And Ageism is more than insulting; like all forms of entrenched and widespread prejudice, it has real and measurable effects on people’s wellbeing – on their mental and physical health, their social connectedness and their economic security.

The economic impact of Ageism may be the least well understood of these effects, but in fact it influences all the other outcomes of the prejudice that older people experience in our society.

That is, it is in large part Ageism in our economic systems that leads to the negative health and social experiences of older people in Australia.

The root of the problem can be found in the dominant narrative in our political and social discourse that frames ageing as almost entirely a negative experience.

Western culture is one that celebrates youth. Ageing is seen as a decline, with little to recommend it. Of course, other cultures – not least that of our First Nations people – are much better at valuing and respecting elders, but white, European culture has almost completely lost the ability to recognise the positive aspects of ageing.

It’s rare for us to hear stories in the national media or public debate about the benefits of ageing – the getting of wisdom, the accumulation of experience, the growth of resilience.

The sense of contentedness that comes with raising a family or ticking off career goals. The leaving behind of the race to prove oneself to people who really don’t matter.

These are all things that people gain as they age, and – with the exception of a few enlightened social commentators – we don’t hear much about these things at all.

Instead, we hear about the things people LOSE as they age: their looks; their agility; their memories; their independence; their productivity.

The fact is, we live in a political system that lauds economic productivity as the most important contribution humans can make to society.

So when a group of people is repeatedly dismissed as declining in productivity by virtue of the fact that they are getting older, we end up with a pervasive narrative that older people are an economic burden on the rest of us.

This infiltrates economic and social policy making. The entrenched assumption that older people take much more from our economy and our society than they give to it leads to the creation of policies and the entrenchment of social attitudes that reinforce the barriers to social and economic participation.

That is, the assumption that older people are a burden on society creates an economic system in which older people are, in many interrelated ways, forced into BEING a burden – prevented by systematic prejudices from contributing to their full capacity, from fully exercising their right to live a self-determined, self-reliant life – and from having the contributions they do make recognised and valued as they should be.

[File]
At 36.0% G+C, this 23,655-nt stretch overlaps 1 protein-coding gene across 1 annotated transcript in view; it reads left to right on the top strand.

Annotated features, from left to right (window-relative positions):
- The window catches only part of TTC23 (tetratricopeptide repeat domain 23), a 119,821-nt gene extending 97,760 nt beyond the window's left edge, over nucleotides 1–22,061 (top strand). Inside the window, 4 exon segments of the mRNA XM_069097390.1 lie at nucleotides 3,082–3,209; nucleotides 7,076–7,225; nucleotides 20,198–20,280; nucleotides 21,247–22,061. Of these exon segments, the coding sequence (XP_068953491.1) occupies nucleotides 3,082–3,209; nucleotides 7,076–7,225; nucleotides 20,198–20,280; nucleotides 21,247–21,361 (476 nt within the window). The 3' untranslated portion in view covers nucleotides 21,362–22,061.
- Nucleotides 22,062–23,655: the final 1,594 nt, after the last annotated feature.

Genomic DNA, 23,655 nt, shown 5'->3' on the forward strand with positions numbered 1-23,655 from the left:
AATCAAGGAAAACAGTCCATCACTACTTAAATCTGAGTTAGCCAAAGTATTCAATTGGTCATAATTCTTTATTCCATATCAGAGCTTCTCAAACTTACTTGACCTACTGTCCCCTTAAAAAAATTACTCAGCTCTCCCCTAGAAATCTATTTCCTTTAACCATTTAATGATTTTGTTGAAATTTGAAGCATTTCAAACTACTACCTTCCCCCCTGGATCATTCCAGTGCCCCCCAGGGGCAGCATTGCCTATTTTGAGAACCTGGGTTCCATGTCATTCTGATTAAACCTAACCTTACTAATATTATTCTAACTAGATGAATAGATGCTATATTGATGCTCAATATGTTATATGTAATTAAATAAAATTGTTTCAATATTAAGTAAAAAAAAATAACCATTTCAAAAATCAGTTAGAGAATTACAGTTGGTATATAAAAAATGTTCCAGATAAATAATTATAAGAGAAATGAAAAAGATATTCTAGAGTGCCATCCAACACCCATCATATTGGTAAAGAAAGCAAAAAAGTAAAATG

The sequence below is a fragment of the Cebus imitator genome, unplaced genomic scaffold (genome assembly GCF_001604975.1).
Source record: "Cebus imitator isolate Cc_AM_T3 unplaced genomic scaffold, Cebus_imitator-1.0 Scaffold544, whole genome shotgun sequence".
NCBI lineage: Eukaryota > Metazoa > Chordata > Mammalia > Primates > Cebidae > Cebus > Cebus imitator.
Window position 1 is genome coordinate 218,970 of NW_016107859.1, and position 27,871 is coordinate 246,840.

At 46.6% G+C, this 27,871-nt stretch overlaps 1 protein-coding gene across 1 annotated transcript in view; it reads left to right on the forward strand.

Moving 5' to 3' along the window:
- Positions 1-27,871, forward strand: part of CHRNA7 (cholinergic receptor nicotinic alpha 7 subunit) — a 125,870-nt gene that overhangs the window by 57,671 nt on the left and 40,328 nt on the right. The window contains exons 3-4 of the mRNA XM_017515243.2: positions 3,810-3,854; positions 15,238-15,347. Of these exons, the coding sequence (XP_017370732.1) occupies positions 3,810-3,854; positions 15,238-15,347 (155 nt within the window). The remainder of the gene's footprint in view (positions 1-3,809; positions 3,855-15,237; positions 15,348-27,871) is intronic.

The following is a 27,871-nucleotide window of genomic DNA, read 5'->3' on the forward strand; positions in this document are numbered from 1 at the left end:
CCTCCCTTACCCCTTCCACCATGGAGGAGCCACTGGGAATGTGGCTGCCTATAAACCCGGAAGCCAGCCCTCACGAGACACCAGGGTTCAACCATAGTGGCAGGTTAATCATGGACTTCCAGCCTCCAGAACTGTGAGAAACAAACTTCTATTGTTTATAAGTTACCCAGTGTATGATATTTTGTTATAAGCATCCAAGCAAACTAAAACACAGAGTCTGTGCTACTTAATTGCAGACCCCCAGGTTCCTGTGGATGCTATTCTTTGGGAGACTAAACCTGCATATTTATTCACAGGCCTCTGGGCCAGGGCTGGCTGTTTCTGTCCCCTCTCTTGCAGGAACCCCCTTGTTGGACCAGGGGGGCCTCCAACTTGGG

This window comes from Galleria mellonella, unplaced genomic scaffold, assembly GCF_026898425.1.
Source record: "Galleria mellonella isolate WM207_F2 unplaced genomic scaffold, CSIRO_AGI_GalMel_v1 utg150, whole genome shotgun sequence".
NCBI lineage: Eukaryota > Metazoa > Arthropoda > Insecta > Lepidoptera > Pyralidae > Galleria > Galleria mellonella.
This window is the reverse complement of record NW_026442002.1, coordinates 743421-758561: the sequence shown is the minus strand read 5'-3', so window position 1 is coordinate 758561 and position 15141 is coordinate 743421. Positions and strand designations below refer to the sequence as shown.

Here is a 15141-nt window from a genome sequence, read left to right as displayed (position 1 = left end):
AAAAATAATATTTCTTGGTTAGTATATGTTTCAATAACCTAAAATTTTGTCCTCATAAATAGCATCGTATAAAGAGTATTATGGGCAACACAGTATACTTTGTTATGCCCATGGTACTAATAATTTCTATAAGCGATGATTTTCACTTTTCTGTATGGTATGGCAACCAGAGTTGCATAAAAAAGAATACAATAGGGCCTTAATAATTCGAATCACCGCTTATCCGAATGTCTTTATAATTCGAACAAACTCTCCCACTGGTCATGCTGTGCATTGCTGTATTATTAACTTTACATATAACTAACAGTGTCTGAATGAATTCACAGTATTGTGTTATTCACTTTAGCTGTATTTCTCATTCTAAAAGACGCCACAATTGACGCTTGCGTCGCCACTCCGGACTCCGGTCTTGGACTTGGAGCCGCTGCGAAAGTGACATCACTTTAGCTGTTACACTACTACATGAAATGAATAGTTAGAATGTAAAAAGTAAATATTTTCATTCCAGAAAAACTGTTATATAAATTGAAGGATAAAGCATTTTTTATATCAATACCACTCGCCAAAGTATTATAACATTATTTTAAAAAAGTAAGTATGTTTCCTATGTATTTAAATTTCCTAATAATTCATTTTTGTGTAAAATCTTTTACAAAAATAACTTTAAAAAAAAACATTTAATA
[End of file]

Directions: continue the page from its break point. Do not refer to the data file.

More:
But let me step back and give you some statistics.

Every five years, the Department of Treasury and Finance releases the Intergenerational Report – that in itself shows that we frame ageing and intergenerational relationships through an economic lens.

With another report due next year, the 2015 report provides the most up-to-date data available for the projected demographic changes of the next forty years – out to 2055.

The report tells us that Australians will live longer and continue to have one of the longest life expectancies in the world.

There are projected to be around 40,000 people aged over 100. This is a dramatic increase, well over three hundred times the 122 Australians who marked their centenary in 1974.

There will be more than double the number of Australians aged over 65 than there are today, and nearly two million Australians, or 4.9 per cent of the population, will be aged 85 and over – I hope to be one of them!

This all sounds like very good news. But the report is focused on the economic impacts of this demographic change for Australia’s federal budget, and sounds a warning that, on current policy settings, we face, quote, “an unequivocal deterioration in fiscal sustainability”.

In other words, this many older people will send Australia broke unless we change our policy settings to adapt to an ageing population.

A big part of this challenge will be reframing how we view ageing, and removing Ageism and the concept of older people as a burden from the policy process and our economic systems.

So let’s take an honest look at the cost and contribution of older people to Australia’s society and economy.

It’s true that, at just over 44 billion dollars annually, the age pension is the largest social security spending measure on the government’s books.